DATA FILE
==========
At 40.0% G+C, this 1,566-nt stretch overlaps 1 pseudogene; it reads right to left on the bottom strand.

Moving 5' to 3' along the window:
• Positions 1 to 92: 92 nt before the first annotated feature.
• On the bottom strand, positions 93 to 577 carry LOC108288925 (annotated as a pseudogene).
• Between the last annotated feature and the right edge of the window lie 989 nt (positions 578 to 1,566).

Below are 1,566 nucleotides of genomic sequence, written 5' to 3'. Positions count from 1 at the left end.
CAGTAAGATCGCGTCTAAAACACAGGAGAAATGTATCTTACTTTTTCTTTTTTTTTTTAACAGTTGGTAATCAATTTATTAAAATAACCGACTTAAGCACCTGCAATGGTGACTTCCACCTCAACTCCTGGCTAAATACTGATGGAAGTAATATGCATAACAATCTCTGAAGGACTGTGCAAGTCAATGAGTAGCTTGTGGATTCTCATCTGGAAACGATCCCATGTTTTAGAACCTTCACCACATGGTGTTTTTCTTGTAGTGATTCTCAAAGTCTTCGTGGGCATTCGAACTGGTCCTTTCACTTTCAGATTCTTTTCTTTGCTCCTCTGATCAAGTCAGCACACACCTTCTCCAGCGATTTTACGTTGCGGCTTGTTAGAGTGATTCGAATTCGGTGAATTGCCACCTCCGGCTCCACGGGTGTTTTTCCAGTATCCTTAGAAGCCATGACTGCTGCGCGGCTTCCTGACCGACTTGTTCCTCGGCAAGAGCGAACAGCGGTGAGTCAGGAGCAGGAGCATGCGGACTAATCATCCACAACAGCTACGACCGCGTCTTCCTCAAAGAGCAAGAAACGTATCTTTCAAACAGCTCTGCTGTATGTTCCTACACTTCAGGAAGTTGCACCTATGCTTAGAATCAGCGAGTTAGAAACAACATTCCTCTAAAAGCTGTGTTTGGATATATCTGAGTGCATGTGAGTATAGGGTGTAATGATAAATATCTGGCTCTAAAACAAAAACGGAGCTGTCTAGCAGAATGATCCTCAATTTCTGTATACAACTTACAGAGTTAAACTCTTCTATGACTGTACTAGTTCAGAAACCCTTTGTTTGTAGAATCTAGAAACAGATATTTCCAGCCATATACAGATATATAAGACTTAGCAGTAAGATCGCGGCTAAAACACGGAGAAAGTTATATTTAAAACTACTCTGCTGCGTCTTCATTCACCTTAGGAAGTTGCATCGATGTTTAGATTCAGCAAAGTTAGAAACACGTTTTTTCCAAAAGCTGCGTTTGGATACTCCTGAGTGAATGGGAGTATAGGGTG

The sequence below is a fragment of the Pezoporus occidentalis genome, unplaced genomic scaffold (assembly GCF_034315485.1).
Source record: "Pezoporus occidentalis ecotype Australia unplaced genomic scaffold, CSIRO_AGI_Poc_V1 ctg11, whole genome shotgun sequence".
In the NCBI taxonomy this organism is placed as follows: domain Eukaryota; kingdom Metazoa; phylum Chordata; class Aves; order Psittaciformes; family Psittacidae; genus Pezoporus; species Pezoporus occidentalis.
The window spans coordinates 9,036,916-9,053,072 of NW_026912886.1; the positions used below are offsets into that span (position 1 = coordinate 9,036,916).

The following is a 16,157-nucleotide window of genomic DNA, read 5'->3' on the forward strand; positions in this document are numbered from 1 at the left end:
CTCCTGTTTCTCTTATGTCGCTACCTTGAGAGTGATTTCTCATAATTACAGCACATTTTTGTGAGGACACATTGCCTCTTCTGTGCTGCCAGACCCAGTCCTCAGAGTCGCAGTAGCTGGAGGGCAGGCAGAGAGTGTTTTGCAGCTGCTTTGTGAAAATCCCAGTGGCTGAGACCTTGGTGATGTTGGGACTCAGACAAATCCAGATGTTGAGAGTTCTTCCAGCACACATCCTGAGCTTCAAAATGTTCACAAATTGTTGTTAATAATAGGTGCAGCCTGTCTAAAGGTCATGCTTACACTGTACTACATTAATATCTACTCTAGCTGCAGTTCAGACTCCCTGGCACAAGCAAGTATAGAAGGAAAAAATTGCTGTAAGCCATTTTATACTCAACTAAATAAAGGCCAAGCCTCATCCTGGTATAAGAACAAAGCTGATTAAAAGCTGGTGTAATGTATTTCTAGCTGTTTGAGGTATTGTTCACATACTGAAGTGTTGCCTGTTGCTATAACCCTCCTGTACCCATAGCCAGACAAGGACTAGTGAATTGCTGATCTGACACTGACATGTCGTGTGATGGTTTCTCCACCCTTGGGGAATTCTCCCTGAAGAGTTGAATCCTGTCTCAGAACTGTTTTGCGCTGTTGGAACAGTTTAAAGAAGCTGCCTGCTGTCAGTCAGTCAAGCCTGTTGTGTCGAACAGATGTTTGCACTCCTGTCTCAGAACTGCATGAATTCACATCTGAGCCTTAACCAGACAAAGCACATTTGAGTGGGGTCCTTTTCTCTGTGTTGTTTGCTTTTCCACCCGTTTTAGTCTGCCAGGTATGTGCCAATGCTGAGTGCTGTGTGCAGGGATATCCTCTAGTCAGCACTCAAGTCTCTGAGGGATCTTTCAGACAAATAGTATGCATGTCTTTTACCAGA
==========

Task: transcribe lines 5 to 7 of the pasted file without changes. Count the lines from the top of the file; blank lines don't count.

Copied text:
• Between the last annotated feature and the right edge of the window lie 989 nt (positions 578 to 1,566).

Below are 1,566 nucleotides of genomic sequence, written 5' to 3'. Positions count from 1 at the left end.
CAGTAAGATCGCGTCTAAAACACAGGAGAAATGTATCTTACTTTTTCTTTTTTTTTTTAACAGTTGGTAATCAATTTATTAAAATAACCGACTTAAGCACCTGCAATGGTGACTTCCACCTCAACTCCTGGCTAAATACTGATGGAAGTAATATGCATAACAATCTCTGAAGGACTGTGCAAGTCAATGAGTAGCTTGTGGATTCTCATCTGGAAACGATCCCATGTTTTAGAACCTTCACCACATGGTGTTTTTCTTGTAGTGATTCTCAAAGTCTTCGTGGGCATTCGAACTGGTCCTTTCACTTTCAGATTCTTTTCTTTGCTCCTCTGATCAAGTCAGCACACACCTTCTCCAGCGATTTTACGTTGCGGCTTGTTAGAGTGATTCGAATTCGGTGAATTGCCACCTCCGGCTCCACGGGTGTTTTTCCAGTATCCTTAGAAGCCATGACTGCTGCGCGGCTTCCTGACCGACTTGTTCCTCGGCAAGAGCGAACAGCGGTGAGTCAGGAGCAGGAGCATGCGGACTAATCATCCACAACAGCTACGACCGCGTCTTCCTCAAAGAGCAAGAAACGTATCTTTCAAACAGCTCTGCTGTATGTTCCTACACTTCAGGAAGTTGCACCTATGCTTAGAATCAGCGAGTTAGAAACAACATTCCTCTAAAAGCTGTGTTTGGATATATCTGAGTGCATGTGAGTATAGGGTGTAATGATAAATATCTGGCTCTAAAACAAAAACGGAGCTGTCTAGCAGAATGATCCTCAATTTCTGTATACAACTTACAGAGTTAAACTCTTCTATGACTGTACTAGTTCAGAAACCCTTTGTTTGTAGAATCTAGAAACAGATATTTCCAGCCATATACAGATATATAAGACTTAGCAGTAAGATCGCGGCTAAAACACGGAGAAAGTTATATTTAAAACTACTCTGCTGCGTCTTCATTCACCTTAGGAAGTTGCATCGATGTTTAGATTCAGCAAAGTTAGAAACACGTTTTTTCCAAAAGCTGCGTTTGGATACTCCTGAGTGAATGGGAGTATAGGGTG